That’s one of the hardest parts for people that aren’t in proximity to people that they’re a good match for. Spungen was born with the sharp, inquisitive, and ambitious mind that was suited for the sort of nice suburb that she lives in now. She just didn’t grow up there and never had the kind of money to have the sort of proximity that she needed until much later in life. The Internet or BBSes could have helped her find those people that did live near her that shared her interests, but only to the extent that those people existed and that they had transportation to form their own network outside their school, as I did with my Camelot friends, or the opportunity to join an existing network.

Of course, even with that, she would still have the Hubert Problem. And she would have the problem that I had in junior high and at other select portions of my life, where she is stuck around people not of her own choosing that often don’t treat her (or one another) well and aren’t generally compatible even if they do. So while it would alleviate the overall problem, it certainly wouldn’t fix it even in the best of circumstances.

This all leaves me a little concerned for the future children that Clancy and I will have. We will be living in a small town. Most small towns are generally speaking undereducated and a lot of them contain a fair amount of poverty. Poverty won’t be a problem in the Truman household, but that may not matter as much as I would like. Clancy once did a brief stint in a small town in the rural northwest.

One of the things that stood out to me when I visited her there was how unusually “middle class” the town was for such a small place unconnected with any particular large places. There was a two-year college there, but it wasn’t a college town. Clancy and I have been looking closer at college towns than other places of comparable size so that, as I put it, I wouldn’t be the only person on the school board voting to teach evolution in science class. Keeping all of the above in mind, finding a town with a substantial educated population takes on more importance because of the effects that it might have on our kids.

* – Yes, I was married at the time, but I was a residency widower. So while I wasn’t in the dating market, I still needed friends moreso than the average married guy does. And they couldn’t be “couples” friends because the other part of my couple was always working.


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8 Responses to Geography As Destiny

  1. Peter says:

    I had a Hubert-type situation as a college freshman and it wasn’t a good experience. My dorm room was in a somewhat isolated location, several minutes’ walk from the area where most freshmen were housed. Not a long distance in most respects, but long enough to be isolating. It didn’t help that a few people on my floor took a quick dislike to me, yet because they were “cool” I spent much of my freshman year trying to curry favor with them. This probably wouldn’t have been the case had I been in a less isolated location.

  2. SFG says:

    nothin’ about doctresses dating geeks? c’mon trumwill…

  3. trumwill says:

    Peter,
    Though Hubert did most of the complaining, when we moved to Greenwood I suddenly understood what he meant. I think it didn’t bother me as much because I didn’t realize what I was missing out on. Sadly, I never much did take full advantage of living where I did, but I think things would have been a lot less pleasant if I’d stayed in the athletic dorms.

    SFG,
    Poke your head around Thursday. I should have it written and up by then. Hey, send me an email. My username at gmail-dot-com. I have a question for you.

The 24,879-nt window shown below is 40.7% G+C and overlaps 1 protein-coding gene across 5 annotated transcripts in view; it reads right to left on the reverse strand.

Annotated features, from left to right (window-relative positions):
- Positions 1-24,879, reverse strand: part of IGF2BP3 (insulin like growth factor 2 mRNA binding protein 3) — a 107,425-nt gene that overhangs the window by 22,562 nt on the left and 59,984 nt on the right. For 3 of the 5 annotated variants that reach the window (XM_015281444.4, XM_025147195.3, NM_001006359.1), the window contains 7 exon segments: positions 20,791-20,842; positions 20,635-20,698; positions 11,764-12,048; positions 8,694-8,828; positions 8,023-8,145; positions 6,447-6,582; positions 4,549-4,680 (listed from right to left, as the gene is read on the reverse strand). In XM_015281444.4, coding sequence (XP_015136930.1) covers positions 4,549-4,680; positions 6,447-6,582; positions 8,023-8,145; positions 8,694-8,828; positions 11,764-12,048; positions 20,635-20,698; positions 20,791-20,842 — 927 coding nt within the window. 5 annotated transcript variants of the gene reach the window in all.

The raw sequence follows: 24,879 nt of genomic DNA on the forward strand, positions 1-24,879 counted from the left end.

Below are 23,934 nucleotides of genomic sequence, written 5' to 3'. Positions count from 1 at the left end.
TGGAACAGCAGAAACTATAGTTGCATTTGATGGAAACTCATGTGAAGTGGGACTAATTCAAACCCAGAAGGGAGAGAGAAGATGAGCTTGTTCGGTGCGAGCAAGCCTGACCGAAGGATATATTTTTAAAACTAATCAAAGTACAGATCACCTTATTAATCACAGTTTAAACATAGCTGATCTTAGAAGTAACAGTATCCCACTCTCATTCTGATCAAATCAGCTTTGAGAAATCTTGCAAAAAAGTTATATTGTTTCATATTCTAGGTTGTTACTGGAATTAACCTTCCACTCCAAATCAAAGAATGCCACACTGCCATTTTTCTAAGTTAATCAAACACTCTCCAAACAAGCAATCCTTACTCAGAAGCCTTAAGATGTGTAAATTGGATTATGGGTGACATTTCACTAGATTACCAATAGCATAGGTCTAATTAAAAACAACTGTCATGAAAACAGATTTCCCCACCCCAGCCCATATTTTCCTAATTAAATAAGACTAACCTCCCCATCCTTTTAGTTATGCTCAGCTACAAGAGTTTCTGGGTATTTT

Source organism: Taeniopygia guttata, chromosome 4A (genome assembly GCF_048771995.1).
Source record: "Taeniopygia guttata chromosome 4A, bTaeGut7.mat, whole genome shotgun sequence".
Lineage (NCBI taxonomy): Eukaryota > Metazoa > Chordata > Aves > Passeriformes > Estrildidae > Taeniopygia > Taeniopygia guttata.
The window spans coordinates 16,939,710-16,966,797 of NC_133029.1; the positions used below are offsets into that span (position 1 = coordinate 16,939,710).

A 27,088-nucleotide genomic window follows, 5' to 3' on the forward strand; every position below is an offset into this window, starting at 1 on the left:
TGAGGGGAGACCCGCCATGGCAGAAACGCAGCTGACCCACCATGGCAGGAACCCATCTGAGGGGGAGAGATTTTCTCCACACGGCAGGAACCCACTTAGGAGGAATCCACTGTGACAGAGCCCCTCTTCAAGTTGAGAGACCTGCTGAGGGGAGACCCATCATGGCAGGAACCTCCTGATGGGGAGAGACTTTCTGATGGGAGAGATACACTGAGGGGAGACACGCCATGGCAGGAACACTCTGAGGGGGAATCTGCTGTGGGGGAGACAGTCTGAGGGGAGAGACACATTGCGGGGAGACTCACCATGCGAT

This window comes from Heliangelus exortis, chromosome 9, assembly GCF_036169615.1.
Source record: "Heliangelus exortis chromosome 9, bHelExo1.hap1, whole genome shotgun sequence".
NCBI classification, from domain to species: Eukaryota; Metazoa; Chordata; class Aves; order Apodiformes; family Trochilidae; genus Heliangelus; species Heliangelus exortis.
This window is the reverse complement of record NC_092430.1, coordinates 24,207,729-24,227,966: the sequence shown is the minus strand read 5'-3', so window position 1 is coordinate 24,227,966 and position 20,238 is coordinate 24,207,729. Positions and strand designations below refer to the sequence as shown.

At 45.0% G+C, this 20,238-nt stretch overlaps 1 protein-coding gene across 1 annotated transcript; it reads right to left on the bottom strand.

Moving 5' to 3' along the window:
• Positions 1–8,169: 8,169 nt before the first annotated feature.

4. ? says:

    I started a post a few days ago (yet unfinished) on my experience attending a church near the well-regarded public university I attened. It was a large, “old money” church. but I didn’t think that should matter. And, during the school year. when my school friends and I constituted the “college age” sunday school class, it didn’t matter.

    But I discovered that during the summer, when the progeny of that “old money” were back home from the private colleges they attended, the new social environment became impossible to penetrate.

    I guess my point is that even proximity isn’t always enough.

  5. trumwill says:

    You’re absolutely right there, Phi.

    Really, prior to meeting Spungen, I considered being around people richer than you to be a bigger social problem than being around people poorer than you. Mostly because I went to a rich high school where I had a lot of difficulty keeping up and fitting in and when I was dating Julie I didn’t find that I was having nearly as much trouble with working class people.

    In retrospect, that analysis is complicated by a number of subsequent realizations and Spungen’s explanations and analysis have made me see that (a) my experiences are not random or indicative of the issues someone faces when actually from that area, and (b) there definitely were aspects of what she was talking about in specific stretches of my life where I very much was trapped with people taht didn’t have the restraints of “middle class” values.

  6. Peter says:

    Social class was all but irrelevant in my high school. Most students came from relatively similar socioeconomic backgrounds, with few extremes of wealth or poverty. When I got to college, however, with a far greater range of backgrounds, social class was hugely important. It made for a most disconcerting experience.

  7. thebastidge says:

    Well, as I point out over there on Spungen’s post, there is more filtering out of unsuitable friend candidates than there is striving to make friends, in any situation.

    I still don’t buy geography as destiny. I don’t really buy destiny. There’s a (perhaps not infinite) number of paths, with varying energy signatures for each. The further off the established path you wish to go, the more energy expenditure it takes. And you do close off possibilities when taking a given decision branch. You may even close off that possibility forever. But that is not the same as destiny.

  8. trumwill says:

    Mr. Bastige,

    Geography being destiny is certainly hyperbole. I don’t disagree with anything that you say, really. I just think that it’s worth noting that geography is, if not determinative, at least quite important. The energy required to overcome disadvantages still put you at a significant disadvantage when you’re competing with people that never had to expend it.